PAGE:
The Van Trump Report

China Moves to Add Brazil to List of Global Corn Suppliers… What it Means for US Ag

China and Brazil in late-May signed an agreement that will allow for the import of Brazilian corn that will be allowed to begin as soon as the country implements certain requirements. Brazil’s local corn growers association Abramilho says it will also require an agreement with China about genetically modified grains before effectively beginning, which China is allegedly eager to sign. The new policy is part of China’s continued push to diversify its food supplies, which could also soon include expanded access for Brazilian soybean meal and soy protein concentrate.

China has not typically been a big corn importer but that has changed in recent years. China is actually the second-largest corn producer in the world behind the U.S., with Brazil coming in a distant third. Despite efforts, however, China has been unsuccessful at meaningfully increasing its own production. Corn yields in China are about 60% of U.S. levels which is largely attributed to the country’s prohibition on domestic GM crop cultivation.

At the same time, China’s feed grain demand has risen substantially the last few years as its hog industry has recovered and meat demand in general has continued to climb. Demand for Chinese corn-based ethanol is also expected to expand as the country implements rules requiring gasoline to include a 10% ethanol blend. By some estimates, China could need another 36 million metric tons of corn a year just to make ethanol.  

Ukraine has recently supplied as much as a third of China’s corn imports with the U.S. mostly covering the balance. But as Russia’s invasion of Ukraine has made shipments out of Black Sea ports unreliable, China is keen to replace those supplies and reduce the risk of relying solely on the U.S. for corn.  

According to reports, the deal with Brazil is intended to initially replace at least part of Ukraine’s supplies, but could later expand to take share away from U.S. exporters. The U.S. is the world’s top corn exporter and China currently accounts for about of quarter of that volume. Brazil is the world’s second-largest corn exporter.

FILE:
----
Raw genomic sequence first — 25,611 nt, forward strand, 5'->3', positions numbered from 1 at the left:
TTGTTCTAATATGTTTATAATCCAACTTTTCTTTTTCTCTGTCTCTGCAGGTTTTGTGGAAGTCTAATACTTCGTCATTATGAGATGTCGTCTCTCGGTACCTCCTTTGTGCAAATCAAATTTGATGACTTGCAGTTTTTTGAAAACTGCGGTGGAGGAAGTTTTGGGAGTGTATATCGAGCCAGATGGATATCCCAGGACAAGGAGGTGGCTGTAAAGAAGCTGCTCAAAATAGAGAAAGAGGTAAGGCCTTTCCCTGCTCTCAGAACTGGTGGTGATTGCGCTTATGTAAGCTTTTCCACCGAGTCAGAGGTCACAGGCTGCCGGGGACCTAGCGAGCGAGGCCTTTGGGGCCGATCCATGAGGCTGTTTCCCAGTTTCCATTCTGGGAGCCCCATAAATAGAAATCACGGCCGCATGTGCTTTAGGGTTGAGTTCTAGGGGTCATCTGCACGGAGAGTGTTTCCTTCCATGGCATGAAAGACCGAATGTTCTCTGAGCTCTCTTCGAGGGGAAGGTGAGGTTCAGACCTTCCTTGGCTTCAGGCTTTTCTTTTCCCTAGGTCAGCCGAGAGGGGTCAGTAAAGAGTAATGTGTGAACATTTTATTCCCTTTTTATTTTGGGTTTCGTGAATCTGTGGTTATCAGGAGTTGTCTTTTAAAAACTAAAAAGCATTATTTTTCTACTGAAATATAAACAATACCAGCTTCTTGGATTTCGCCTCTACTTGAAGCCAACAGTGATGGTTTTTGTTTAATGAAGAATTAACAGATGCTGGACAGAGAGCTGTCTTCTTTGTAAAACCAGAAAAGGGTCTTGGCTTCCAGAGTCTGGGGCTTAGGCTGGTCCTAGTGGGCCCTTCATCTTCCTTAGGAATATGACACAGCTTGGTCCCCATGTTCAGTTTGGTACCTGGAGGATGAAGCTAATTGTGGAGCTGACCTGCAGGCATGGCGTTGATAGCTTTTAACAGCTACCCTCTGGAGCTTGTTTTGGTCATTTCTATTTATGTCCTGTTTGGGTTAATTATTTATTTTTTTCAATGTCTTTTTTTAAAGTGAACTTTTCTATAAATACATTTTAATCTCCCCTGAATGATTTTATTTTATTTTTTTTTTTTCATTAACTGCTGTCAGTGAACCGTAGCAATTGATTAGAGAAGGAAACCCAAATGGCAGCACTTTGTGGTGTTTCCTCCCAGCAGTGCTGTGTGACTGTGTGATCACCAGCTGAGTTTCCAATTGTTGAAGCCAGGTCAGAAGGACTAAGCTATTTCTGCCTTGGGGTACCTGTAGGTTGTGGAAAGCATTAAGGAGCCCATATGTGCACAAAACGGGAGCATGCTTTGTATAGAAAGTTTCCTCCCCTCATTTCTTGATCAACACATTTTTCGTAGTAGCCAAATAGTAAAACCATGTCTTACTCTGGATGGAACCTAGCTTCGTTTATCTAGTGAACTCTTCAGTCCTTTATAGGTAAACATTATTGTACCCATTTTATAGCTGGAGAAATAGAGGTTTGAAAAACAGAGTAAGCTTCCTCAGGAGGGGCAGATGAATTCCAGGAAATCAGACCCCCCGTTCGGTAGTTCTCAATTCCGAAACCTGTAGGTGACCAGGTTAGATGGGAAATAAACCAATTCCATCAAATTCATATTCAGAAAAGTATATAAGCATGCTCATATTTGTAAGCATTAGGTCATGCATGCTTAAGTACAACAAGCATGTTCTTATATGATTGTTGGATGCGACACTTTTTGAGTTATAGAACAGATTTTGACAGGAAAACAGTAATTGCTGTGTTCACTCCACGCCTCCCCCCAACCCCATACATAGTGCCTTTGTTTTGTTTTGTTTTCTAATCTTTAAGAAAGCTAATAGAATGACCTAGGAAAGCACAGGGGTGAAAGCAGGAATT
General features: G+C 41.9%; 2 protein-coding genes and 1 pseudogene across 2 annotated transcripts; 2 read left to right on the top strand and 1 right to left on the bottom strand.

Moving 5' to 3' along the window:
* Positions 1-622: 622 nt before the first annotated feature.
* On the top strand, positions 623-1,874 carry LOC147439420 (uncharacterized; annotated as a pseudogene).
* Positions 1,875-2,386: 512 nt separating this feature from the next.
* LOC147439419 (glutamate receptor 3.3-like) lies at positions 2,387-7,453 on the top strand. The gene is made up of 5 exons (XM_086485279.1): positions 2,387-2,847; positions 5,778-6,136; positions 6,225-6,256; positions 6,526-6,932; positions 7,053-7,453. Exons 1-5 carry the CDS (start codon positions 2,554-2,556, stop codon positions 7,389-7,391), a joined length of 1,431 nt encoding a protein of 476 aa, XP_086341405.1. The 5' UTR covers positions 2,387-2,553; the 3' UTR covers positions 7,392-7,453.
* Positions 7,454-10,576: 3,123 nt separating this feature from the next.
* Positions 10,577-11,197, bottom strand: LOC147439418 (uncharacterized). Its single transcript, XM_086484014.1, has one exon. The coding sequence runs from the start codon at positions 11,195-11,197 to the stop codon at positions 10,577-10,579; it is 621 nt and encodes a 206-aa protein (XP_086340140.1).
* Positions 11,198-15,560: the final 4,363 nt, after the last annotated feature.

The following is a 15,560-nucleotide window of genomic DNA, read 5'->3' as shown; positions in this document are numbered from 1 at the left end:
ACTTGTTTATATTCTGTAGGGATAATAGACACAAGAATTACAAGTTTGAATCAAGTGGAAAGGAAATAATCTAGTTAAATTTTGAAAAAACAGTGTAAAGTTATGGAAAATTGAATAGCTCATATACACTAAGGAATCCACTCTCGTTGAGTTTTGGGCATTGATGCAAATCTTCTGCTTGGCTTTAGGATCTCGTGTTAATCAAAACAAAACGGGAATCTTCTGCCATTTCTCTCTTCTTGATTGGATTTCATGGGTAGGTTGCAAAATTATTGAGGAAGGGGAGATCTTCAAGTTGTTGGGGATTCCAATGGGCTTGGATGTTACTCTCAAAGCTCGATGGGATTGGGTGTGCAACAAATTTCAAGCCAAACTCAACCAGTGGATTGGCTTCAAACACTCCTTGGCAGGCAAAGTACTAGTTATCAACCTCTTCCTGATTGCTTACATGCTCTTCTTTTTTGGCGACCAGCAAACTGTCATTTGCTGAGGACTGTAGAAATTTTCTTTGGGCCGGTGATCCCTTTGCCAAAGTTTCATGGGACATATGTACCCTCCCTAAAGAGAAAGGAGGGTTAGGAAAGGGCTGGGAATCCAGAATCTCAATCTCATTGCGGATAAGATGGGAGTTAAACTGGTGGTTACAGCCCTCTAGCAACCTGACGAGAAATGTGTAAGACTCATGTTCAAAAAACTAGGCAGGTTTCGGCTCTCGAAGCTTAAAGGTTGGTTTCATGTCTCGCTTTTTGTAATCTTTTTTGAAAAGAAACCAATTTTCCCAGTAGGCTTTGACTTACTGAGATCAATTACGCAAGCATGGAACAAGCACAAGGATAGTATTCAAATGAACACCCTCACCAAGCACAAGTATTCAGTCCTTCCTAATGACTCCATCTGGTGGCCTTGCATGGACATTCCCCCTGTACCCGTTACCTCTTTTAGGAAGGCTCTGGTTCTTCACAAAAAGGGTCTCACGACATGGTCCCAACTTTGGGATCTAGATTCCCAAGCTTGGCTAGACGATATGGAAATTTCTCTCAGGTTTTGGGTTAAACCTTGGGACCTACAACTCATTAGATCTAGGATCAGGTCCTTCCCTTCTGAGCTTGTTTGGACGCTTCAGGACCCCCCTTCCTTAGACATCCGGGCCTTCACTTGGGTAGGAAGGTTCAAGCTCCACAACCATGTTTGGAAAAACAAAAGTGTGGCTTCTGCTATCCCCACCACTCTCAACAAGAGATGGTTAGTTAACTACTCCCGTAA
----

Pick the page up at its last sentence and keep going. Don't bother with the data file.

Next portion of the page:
Formal approval of the deal still hinges on getting a green light from China’s Agriculture Ministry, in addition to finalization of phytosanitary requirements that will allow for GMO imports. Genetically modified corn varieties account for 90% or more of Brazil’s corn production, while Ukraine is largely a non-GMO provider. Brazil corn grower’s association Anec says it will take about three months for the government to revise phytosanitary requirements before exports could begin.      

Brazil’s most recent corn exports to China reached 35,000 metric tons in April 2022, which were the only corn exports to China since 2019. According to traders, Chinese importers have mostly avoided Brazil corn because of long shipping times and high freight costs, which is compounded by the complicated approval process for importing GMOs. The new phytosanitary agreement will allegedly aim to streamline the GM approval process. Additionally, most Brazil corn purchases are expected to be made by the Chinese government for the country’s national stockpiles.

Critics of the deal point out that China and Brazil signed a similar “protocol of phytosanitary requirements” for exporting corn in 2014 but little trade actually occurred. Some may recall that the 2013-14 season was the same year that Chinese authorities rejected nearly every U.S. corn shipment due to the presence of an unapproved GM variety. That came at a time when China was facing a rapidly growing corn glut and often used technical transgressions like unapproved GMOs to throttle imports. China began a multi-year campaign to draw down those stocks in 2025 and completed the process in 2020. Meaning it no longer has huge corn reserves to lean on. China’s imports climbed significantly in 2020-21 to 29.5 million metric tons from just 7.6 million in 19-20 and 4.5 million in 18-19. USDA pegs the country’s imports in the current marketing year at 23 million metric tons and 18 million in 22-23. (Sources: Platts, Financial Times, USDA, DimSums)

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